Optimal Capital Income Taxation with Incomplete Markets, Borrowing Constraints, and Constant Discounting
AbstractFor a wide class of infinitely lived agent models, Christophe Chamley (1986) has shown that the optimal capital income tax rate is zero in the long run. Robert E. Lucas (1990) has argued that, for the U.S. economy, there is a significant welfare gain from switching to this policy. This paper shows that, for the Bewley class of models with incomplete insurance markets and borrowing constraints, the optimal tax rate on capital income is positive, even in the long run. Therefore, cutting the capital income tax to zero may well lead to welfare losses. Copyright 1995 by University of Chicago Press.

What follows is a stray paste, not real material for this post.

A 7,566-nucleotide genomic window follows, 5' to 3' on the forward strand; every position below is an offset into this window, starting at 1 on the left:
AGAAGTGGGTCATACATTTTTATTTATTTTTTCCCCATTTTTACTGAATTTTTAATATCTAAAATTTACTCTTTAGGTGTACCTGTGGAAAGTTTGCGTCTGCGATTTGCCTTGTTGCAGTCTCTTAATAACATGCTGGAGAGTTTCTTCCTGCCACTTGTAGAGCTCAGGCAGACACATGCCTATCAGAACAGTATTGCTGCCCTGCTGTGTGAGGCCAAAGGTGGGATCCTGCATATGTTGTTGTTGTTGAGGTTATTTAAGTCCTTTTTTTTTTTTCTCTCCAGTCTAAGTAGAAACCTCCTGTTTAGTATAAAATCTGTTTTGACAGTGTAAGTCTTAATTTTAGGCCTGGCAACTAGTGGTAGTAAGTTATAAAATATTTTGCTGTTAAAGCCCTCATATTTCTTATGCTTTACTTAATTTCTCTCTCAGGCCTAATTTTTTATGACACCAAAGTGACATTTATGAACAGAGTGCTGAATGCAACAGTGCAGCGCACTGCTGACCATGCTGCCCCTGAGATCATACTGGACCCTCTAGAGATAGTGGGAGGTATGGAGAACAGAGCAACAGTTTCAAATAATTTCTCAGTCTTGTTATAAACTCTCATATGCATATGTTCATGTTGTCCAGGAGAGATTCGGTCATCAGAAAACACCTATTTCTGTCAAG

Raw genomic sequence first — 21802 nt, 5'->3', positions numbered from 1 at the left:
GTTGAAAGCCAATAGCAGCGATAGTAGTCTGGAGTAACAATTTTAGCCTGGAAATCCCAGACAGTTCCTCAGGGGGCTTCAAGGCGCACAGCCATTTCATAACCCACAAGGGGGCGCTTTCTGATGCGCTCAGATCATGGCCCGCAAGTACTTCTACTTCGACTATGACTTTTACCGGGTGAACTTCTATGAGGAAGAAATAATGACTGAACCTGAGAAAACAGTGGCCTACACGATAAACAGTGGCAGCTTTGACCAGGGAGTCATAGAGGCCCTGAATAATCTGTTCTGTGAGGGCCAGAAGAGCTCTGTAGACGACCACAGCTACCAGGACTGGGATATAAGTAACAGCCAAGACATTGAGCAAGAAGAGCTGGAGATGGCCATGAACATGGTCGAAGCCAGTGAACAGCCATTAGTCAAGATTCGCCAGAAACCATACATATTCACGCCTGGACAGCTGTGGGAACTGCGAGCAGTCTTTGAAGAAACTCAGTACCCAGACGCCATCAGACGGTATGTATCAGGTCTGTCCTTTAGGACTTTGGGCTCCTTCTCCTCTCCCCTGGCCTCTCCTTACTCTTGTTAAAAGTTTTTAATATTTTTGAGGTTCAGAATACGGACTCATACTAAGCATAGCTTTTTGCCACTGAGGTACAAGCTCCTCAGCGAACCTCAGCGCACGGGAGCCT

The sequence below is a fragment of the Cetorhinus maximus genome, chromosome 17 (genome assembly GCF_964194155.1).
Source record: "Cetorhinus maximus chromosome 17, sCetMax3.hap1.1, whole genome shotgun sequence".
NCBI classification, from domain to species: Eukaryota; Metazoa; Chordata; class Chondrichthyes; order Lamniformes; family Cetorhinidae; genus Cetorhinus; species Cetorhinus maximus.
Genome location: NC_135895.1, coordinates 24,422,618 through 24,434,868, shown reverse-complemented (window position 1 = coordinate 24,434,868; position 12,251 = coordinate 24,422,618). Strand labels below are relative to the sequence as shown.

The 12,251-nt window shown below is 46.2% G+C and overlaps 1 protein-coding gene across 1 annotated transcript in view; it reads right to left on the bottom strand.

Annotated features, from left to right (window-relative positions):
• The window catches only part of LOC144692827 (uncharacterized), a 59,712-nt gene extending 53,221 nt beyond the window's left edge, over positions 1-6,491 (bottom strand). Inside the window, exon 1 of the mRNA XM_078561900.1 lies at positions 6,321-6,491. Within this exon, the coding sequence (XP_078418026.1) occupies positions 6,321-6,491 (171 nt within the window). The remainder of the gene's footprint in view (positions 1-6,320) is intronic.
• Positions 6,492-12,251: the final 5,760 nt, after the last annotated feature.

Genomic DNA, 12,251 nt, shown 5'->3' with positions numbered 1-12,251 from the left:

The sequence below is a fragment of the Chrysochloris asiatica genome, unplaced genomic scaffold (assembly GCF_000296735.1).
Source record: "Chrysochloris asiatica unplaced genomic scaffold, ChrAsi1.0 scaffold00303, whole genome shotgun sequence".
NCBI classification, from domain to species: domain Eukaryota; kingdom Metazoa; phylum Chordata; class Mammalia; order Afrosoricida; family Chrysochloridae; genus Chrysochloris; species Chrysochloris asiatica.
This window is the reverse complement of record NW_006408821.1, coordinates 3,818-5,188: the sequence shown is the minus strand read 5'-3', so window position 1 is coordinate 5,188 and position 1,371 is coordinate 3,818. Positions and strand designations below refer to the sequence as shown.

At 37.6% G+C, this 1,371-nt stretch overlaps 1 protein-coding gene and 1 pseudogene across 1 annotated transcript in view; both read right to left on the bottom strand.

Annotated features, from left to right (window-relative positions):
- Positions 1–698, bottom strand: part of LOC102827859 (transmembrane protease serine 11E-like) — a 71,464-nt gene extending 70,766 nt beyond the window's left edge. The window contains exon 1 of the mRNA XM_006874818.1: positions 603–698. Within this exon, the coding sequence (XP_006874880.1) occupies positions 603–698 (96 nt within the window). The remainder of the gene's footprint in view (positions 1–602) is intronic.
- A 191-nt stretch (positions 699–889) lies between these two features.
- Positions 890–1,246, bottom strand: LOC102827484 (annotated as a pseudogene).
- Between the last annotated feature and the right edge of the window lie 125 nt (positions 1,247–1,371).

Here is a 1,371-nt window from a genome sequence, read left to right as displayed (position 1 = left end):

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Bibliographic InfoArticle provided by University of Chicago Press in its journal Journal of Political Economy.
Volume (Year): 103 (1995)
Issue (Month): 6 (December)
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Other versions of this item:
- S. Rao Aiyagari, 1994. "Optimal capital income taxation with incomplete markets, borrowing constraints, and constant discounting," Working Papers 508, Federal Reserve Bank of Minneapolis.
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